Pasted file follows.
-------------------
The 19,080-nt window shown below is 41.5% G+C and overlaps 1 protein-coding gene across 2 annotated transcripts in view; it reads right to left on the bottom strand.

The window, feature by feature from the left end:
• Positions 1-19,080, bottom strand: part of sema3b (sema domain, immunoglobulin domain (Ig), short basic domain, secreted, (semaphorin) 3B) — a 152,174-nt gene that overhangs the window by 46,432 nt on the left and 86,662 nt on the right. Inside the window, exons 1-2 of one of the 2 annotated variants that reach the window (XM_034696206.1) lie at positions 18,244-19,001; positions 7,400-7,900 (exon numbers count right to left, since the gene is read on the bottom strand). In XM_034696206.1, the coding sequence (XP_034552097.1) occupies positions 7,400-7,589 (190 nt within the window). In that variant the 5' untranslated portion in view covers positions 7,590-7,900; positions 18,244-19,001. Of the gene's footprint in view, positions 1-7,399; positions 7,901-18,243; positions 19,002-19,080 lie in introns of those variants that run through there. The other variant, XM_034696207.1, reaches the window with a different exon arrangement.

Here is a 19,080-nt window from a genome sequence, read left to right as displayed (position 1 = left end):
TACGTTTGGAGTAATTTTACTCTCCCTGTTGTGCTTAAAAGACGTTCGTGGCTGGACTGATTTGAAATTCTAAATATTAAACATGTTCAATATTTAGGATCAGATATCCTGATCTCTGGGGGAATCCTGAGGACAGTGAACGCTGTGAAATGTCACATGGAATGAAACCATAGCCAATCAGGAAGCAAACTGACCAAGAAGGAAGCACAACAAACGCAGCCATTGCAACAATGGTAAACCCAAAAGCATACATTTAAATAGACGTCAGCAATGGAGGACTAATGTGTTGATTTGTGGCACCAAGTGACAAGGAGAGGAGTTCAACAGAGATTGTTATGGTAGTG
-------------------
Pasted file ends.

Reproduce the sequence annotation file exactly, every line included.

The 19,080-nt window shown below is 41.5% G+C and overlaps 1 protein-coding gene across 2 annotated transcripts in view; it reads right to left on the bottom strand.

The window, feature by feature from the left end:
• Positions 1-19,080, bottom strand: part of sema3b (sema domain, immunoglobulin domain (Ig), short basic domain, secreted, (semaphorin) 3B) — a 152,174-nt gene that overhangs the window by 46,432 nt on the left and 86,662 nt on the right. Inside the window, exons 1-2 of one of the 2 annotated variants that reach the window (XM_034696206.1) lie at positions 18,244-19,001; positions 7,400-7,900 (exon numbers count right to left, since the gene is read on the bottom strand). In XM_034696206.1, the coding sequence (XP_034552097.1) occupies positions 7,400-7,589 (190 nt within the window). In that variant the 5' untranslated portion in view covers positions 7,590-7,900; positions 18,244-19,001. Of the gene's footprint in view, positions 1-7,399; positions 7,901-18,243; positions 19,002-19,080 lie in introns of those variants that run through there. The other variant, XM_034696207.1, reaches the window with a different exon arrangement.

Here is a 19,080-nt window from a genome sequence, read left to right as displayed (position 1 = left end):
TACGTTTGGAGTAATTTTACTCTCCCTGTTGTGCTTAAAAGACGTTCGTGGCTGGACTGATTTGAAATTCTAAATATTAAACATGTTCAATATTTAGGATCAGATATCCTGATCTCTGGGGGAATCCTGAGGACAGTGAACGCTGTGAAATGTCACATGGAATGAAACCATAGCCAATCAGGAAGCAAACTGACCAAGAAGGAAGCACAACAAACGCAGCCATTGCAACAATGGTAAACCCAAAAGCATACATTTAAATAGACGTCAGCAATGGAGGACTAATGTGTTGATTTGTGGCACCAAGTGACAAGGAGAGGAGTTCAACAGAGATTGTTATGGTAGTG